The complexity of working in multiple jurisdictions is high because national regulators in different jurisdictions can take different views on what is acceptable in terms of monitoring, especially when screening transactions. For instance, a system alert arising from a calibration issue may not be seen as an issue in some jurisdictions, but others would expect all alerts to be reviewed, regardless of the cause. Thus, the compliance technology infrastructure is becoming more critical than ever. Also, there is a need for supporting compliance and regulatory technology to analyse data at a large scale, ensuring the accuracy needed to comply with ever-evolving AML regulations.
How to mitigate these problems? How can tech help?
To mitigate some of the challenges in the remittance sector and make more secure payments, organisations need access to a secure payment system, which includes a set of instruments, procedures, and rules for the transfer of funds between participants nationally or across different jurisdictions. Also, the system solution needs to meet the technical requirements and include micro and macro transaction analysis and the identification and reporting of suspicious or unusual transactions and orchestrate the Anti Money Laundering procedures, Know Your Customer, Politically Exposed Person checks, Sanctions Screening, IDs check, transfer limits and other ‘flags’ serving the MSB’s license compliance, and more.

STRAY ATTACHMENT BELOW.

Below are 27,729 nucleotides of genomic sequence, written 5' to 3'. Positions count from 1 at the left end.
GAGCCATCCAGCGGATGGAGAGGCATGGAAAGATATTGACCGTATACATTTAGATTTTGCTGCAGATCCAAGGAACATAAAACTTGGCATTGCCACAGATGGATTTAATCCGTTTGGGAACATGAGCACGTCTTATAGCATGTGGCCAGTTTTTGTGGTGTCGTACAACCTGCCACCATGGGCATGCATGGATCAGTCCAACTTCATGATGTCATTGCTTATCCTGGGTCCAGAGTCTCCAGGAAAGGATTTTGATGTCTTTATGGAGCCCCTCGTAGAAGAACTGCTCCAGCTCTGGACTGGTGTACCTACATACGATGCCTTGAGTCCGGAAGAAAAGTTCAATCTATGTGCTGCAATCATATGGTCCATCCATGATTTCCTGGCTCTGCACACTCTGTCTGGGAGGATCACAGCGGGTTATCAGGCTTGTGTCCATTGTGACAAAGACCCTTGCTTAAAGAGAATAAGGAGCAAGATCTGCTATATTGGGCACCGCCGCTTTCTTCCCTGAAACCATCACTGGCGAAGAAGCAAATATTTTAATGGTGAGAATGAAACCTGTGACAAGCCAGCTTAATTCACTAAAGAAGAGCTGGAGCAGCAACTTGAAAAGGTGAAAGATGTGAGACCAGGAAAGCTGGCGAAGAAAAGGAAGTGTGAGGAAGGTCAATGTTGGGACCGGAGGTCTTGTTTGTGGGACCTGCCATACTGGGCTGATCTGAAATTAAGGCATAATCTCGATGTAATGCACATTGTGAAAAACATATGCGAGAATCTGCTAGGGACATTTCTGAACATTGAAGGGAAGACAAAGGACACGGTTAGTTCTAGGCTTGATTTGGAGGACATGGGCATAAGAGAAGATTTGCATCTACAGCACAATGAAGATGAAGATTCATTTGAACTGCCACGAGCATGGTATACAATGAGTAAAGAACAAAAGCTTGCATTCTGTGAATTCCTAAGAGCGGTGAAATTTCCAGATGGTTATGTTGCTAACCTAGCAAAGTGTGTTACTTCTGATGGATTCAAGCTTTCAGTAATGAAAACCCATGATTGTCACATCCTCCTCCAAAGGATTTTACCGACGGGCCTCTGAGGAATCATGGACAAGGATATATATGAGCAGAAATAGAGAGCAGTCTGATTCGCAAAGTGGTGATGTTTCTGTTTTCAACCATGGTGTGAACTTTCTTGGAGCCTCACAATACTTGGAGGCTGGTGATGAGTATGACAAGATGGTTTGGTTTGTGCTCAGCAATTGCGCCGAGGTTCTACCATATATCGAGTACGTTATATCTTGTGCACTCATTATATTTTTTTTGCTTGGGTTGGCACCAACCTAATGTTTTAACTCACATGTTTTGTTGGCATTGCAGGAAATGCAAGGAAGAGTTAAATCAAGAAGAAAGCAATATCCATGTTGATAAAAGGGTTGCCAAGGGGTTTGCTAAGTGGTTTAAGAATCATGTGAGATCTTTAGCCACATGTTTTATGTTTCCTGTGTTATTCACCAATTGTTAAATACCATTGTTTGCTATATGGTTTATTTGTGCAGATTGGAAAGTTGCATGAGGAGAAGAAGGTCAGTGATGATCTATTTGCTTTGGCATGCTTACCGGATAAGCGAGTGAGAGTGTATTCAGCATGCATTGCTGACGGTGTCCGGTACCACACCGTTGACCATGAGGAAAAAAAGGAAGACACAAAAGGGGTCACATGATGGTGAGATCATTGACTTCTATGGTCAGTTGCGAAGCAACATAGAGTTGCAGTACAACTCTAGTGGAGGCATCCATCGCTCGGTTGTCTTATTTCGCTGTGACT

Therefore, the solution should provide the capacity and should be designed to ensure a secure transaction orchestration that is in line with and able to mimic the compliance requirements of financial institutions. The system can be set up in a way that includes the necessary protocols and monitoring controls to ensure business protection against compliance violations. Once the system setup is completed, it has all the security in it and the client cannot make any changes since we lock it. Moreover, it should also have the ability to lock certain critical compliance rules so that the system performs operations according to the pre-defined conditions applied on corridors for cross-border transactions.
What are the main trends in transactions monitoring, KYC, and AML to watch out for in 2023 and how can payments services providers get ready?
Financial and regulatory technology is key for future innovation in the remittance sector. Advancements in technology can help financial institutions and regulators as they seek to keep ahead of the complexity of financial fraud. New technologies tackle financial crime, including blockchain, biometrics, AI and ML, predictive analytics, and Application Programming Interfaces (APIs), and underlying many of these innovations is automation.
This can make AML processes less time-consuming for compliance professionals within companies while allowing them to flag high-risk behaviours and detect patterns more accurately.
Another area of opportunity is data sharing between the different partners involved in transaction monitoring, particularly in the context of regulatory reporting and the creation of audit trails. Also, the collaboration among financial institutions and partners is increasing in the fight against financial crime, to the extent that may choose to share data insights on monitoring and reporting model performance and use results from multiple financial institutions to fine-tune and optimise these models.